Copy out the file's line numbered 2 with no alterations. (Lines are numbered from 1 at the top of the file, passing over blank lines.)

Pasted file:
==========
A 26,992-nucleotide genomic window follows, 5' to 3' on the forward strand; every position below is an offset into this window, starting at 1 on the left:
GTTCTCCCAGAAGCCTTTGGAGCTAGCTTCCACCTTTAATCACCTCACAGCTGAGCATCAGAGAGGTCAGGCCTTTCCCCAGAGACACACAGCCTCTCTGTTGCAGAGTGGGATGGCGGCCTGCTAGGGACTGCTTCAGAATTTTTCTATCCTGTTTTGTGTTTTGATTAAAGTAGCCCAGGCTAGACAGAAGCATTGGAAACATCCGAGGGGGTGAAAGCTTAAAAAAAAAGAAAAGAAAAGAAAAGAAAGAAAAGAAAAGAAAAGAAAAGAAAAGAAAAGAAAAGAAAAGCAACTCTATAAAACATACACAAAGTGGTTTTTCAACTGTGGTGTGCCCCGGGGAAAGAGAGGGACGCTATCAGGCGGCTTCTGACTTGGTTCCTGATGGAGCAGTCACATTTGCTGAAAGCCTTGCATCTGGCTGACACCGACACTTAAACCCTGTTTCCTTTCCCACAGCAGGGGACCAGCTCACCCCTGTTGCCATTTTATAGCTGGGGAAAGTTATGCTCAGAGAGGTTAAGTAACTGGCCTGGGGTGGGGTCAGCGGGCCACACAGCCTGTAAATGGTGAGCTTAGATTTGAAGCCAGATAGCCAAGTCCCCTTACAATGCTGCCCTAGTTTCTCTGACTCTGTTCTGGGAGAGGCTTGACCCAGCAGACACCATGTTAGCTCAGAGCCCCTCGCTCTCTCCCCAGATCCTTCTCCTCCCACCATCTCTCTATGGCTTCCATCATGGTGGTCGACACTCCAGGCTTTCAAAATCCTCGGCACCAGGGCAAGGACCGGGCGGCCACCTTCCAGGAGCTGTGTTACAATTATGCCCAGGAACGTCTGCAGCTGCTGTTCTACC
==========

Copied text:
GTTCTCCCAGAAGCCTTTGGAGCTAGCTTCCACCTTTAATCACCTCACAGCTGAGCATCAGAGAGGTCAGGCCTTTCCCCAGAGACACACAGCCTCTCTGTTGCAGAGTGGGATGGCGGCCTGCTAGGGACTGCTTCAGAATTTTTCTATCCTGTTTTGTGTTTTGATTAAAGTAGCCCAGGCTAGACAGAAGCATTGGAAACATCCGAGGGGGTGAAAGCTTAAAAAAAAAGAAAAGAAAAGAAAAGAAAGAAAAGAAAAGAAAAGAAAAGAAAAGAAAAGAAAAGAAAAGCAACTCTATAAAACATACACAAAGTGGTTTTTCAACTGTGGTGTGCCCCGGGGAAAGAGAGGGACGCTATCAGGCGGCTTCTGACTTGGTTCCTGATGGAGCAGTCACATTTGCTGAAAGCCTTGCATCTGGCTGACACCGACACTTAAACCCTGTTTCCTTTCCCACAGCAGGGGACCAGCTCACCCCTGTTGCCATTTTATAGCTGGGGAAAGTTATGCTCAGAGAGGTTAAGTAACTGGCCTGGGGTGGGGTCAGCGGGCCACACAGCCTGTAAATGGTGAGCTTAGATTTGAAGCCAGATAGCCAAGTCCCCTTACAATGCTGCCCTAGTTTCTCTGACTCTGTTCTGGGAGAGGCTTGACCCAGCAGACACCATGTTAGCTCAGAGCCCCTCGCTCTCTCCCCAGATCCTTCTCCTCCCACCATCTCTCTATGGCTTCCATCATGGTGGTCGACACTCCAGGCTTTCAAAATCCTCGGCACCAGGGCAAGGACCGGGCGGCCACCTTCCAGGAGCTGTGTTACAATTATGCCCAGGAACGTCTGCAGCTGCTGTTCTACC